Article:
My latest article for Small Business Computing (which also got picked up by Ecommerce Guide) is titled “Marketing Strategy: Why Logo and Web Design Matter.” And, in my humble opinion, it is must reading for any small (or really any) business owner thinking about rebranding or just starting out.

Here are a couple of excerpts from the experts:

I won’t go so far to say that having a good or bad logo will make or break the success of your business, said Candy Phelps, the owner of iCandy Graphics and Printing, but it will definitely increase your success if you have a great logo and branding identity. If you have a cheap-looking, generic website and a cheap-looking logo, you’re sending a message to your customers that you may be cheap about other areas of your business, like your products and services.

Put another way, think of your website as your top salesperson or your first point of contact with prospective customers.

You wouldn’t hire, or keep, a salesperson that went out to meet customers in ripped jeans and a t-shirt, without showering, would you? asked Brad Leszczynski, the chief creative officer at 8fold. So why would you have an awful looking website and a badly designed logo? If a customer perceives your business — based on your logo and your website — to be sloppy, what are they going to think about the product or service you are offering?

Think about the last time you went to buy a product or service and were faced with multiple online choices. Did you gravitate to the website that looks like it was designed at the dawn of the Internet age — crammed with text, with multiple colors, fonts and images and hard-to-use navigation?

Or did you shop at the well-designed, easy-to-navigate site with the memorable name and eye-catching logo and color/design scheme?

If you are like most people, nine out of 10 times, price being relatively equal (or even unequal), you chose the business with the attractively designed website with a clear branding message. And your customers are doing the same thing.

To learn more, including what two successful small business owners had to say about how having an eye-catching logo and a well-designed website helped them attract more visitors and increase sales, click on this link to my article. And be sure to check out my upcoming article on crowd sourcing as an effective and inexpensive way to get a great logo or design help, which will be published on Small Business Computing in mid-August

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These days, if you really want to know what your customers are thinking (and where they are shopping), you need to connect with them online, on social media sites such as Facebook and Twitter.

Indeed, in today’s social media-driven world, having a Facebook page, a Twitter account, a LinkedIn profile, and a blog where you can interact with customers and, more importantly, they can interact with you are an essential part of customer relationship management (CRM).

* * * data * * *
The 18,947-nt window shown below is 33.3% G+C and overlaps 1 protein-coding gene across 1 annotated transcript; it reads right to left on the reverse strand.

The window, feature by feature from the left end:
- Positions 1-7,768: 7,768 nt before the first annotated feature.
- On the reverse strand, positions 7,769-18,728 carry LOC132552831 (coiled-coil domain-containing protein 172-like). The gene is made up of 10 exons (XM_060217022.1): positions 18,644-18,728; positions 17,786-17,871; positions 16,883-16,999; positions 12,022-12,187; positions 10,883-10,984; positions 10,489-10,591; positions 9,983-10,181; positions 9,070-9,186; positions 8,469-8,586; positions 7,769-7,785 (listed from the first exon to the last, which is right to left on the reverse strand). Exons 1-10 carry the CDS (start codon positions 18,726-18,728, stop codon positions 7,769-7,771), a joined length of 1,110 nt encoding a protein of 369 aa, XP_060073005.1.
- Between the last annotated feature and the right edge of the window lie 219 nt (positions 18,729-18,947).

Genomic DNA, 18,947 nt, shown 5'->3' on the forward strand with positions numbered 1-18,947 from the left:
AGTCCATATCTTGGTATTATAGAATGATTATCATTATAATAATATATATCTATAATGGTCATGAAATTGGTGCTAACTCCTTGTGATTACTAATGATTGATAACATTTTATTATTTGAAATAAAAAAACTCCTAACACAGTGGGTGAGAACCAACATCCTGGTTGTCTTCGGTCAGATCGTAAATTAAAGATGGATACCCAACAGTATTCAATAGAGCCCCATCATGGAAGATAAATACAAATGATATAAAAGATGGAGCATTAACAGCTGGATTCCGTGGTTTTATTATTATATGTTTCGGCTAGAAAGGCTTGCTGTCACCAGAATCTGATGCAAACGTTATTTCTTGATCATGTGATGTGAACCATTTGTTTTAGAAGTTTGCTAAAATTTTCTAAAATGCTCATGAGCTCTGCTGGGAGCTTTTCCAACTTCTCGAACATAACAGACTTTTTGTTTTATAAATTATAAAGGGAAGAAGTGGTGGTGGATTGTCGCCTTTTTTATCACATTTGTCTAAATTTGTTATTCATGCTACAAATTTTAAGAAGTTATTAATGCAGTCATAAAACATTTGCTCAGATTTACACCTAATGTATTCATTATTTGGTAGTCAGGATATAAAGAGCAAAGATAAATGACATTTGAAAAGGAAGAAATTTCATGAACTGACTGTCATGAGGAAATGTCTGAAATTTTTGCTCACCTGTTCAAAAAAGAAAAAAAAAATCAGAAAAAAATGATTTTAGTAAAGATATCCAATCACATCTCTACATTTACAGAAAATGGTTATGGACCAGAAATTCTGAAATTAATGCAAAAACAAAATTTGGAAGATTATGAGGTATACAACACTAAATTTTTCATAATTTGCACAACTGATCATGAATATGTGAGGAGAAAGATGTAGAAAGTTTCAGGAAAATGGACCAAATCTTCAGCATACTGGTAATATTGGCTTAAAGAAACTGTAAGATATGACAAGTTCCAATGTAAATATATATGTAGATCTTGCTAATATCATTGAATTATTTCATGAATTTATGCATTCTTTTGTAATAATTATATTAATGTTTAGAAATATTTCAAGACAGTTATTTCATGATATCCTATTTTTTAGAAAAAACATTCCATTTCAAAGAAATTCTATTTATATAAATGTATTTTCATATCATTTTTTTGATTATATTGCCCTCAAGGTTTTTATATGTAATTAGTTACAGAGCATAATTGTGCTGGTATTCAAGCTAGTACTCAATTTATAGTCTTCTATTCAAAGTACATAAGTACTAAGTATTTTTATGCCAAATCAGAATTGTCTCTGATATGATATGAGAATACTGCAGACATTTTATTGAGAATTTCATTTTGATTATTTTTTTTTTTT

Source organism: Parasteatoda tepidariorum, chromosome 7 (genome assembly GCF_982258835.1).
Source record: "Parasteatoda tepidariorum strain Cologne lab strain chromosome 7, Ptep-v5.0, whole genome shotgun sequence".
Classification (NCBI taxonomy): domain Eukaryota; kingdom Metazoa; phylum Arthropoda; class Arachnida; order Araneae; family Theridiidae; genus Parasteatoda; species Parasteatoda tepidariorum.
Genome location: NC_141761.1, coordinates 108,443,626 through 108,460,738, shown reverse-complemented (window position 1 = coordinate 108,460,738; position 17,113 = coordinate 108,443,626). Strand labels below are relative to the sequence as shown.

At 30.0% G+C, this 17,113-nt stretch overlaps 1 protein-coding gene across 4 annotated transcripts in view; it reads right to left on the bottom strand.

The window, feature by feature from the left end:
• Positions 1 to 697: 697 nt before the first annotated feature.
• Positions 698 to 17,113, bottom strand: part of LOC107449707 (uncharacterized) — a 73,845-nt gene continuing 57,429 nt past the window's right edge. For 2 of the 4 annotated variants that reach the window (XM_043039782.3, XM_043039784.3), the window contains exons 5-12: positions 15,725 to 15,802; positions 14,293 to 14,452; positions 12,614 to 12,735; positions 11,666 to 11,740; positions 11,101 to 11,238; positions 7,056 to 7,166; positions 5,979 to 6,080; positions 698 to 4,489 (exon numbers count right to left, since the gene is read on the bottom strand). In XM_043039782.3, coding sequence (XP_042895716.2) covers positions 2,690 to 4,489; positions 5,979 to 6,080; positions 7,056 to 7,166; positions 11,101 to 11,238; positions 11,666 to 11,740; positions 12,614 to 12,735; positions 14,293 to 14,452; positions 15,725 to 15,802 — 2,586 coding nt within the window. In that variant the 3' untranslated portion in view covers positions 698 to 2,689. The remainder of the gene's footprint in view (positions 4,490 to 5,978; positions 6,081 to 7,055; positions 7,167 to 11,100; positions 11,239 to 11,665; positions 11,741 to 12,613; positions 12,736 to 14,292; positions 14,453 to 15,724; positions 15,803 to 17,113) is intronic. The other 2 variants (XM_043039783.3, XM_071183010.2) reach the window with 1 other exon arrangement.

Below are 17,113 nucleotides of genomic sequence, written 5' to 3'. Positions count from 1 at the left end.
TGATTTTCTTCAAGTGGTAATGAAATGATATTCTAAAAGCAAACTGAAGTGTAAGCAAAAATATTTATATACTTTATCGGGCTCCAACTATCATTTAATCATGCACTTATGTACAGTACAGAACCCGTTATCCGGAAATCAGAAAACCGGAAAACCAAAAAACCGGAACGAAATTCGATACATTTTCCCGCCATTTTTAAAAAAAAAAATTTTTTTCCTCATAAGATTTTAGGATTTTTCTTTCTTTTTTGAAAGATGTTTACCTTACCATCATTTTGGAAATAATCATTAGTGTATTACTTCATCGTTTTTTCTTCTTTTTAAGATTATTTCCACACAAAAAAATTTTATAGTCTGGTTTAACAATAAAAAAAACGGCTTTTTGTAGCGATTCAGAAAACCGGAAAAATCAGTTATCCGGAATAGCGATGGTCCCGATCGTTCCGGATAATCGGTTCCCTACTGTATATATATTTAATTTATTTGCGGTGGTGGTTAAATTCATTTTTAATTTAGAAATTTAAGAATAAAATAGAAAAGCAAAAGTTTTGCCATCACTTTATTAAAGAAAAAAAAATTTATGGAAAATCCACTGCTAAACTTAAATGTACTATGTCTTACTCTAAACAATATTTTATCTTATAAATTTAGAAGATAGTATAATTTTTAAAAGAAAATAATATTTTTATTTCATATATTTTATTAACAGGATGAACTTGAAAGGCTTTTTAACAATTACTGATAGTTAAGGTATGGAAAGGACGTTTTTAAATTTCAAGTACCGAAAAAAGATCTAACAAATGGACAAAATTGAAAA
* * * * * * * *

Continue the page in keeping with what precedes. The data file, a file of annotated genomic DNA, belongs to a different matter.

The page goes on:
To help you get the most out of the leading social media tools, I asked business owners and social media experts to share their most successful tips for using social media to help improve CRM the top 10 of which appear below.

Use free tools like HootSuite or TweetDeck to monitor what customers are saying about you on Twitter. “I provide community management for 10 to 15 clients at the same time on a regular basis. [And] responding to my clients’ customers in a timely manner and getting good content out on a regular basis is critical to great customer service,” said Lisa Loeffler, Principal, Genuine Media. That’s why Loeffler uses HootSuite and TweetDeck, “to help manage all my clients in one place, so I can respond on the fly to their clients’ needs.”

Create Twitter lists. “I have found creating Twitter lists helps me keep my Twitter audience organized,” said Jillian Koeneman, the founder of Freshlime Marketing. “I can scan any particular list to get a pulse on what [people] are thinking or talking about and respond if appropriate.”

Store Twitter and blog URLs as well as important tweets and comments in your CRM system.

Use LinkedIn to ramp up your networking and find new prospects. Patrick O’Malley, a social media consultant who goes by the name (617) PATRICK, is a big fan of LinkedIn for networking and generating sales and claims that this specific LinkedIn tip resulted in over $150,000 in sales (over the course of six to eight deals) for one of his clients, a company that sells insurance to other companies: “If you are going to contact a new company, see if any of your [LinkedIn] contacts knows someone there.” The way to do this, he explained, is to log onto LinkedIn and click on ‘Advanced’ in the upper right-hand corner, then put in the name of the company, and just below it, select ‘Current.’ In the search results, you’ll see names for people in that company. If someone is a first-level connection, you know them. More importantly, if someone is a second-level connection, you have a common contact. (The person will be listed as a ‘shared connection.’) “You can now use your own sales techniques to use them as a reference, or use their name to get in the door,” said O’Malley.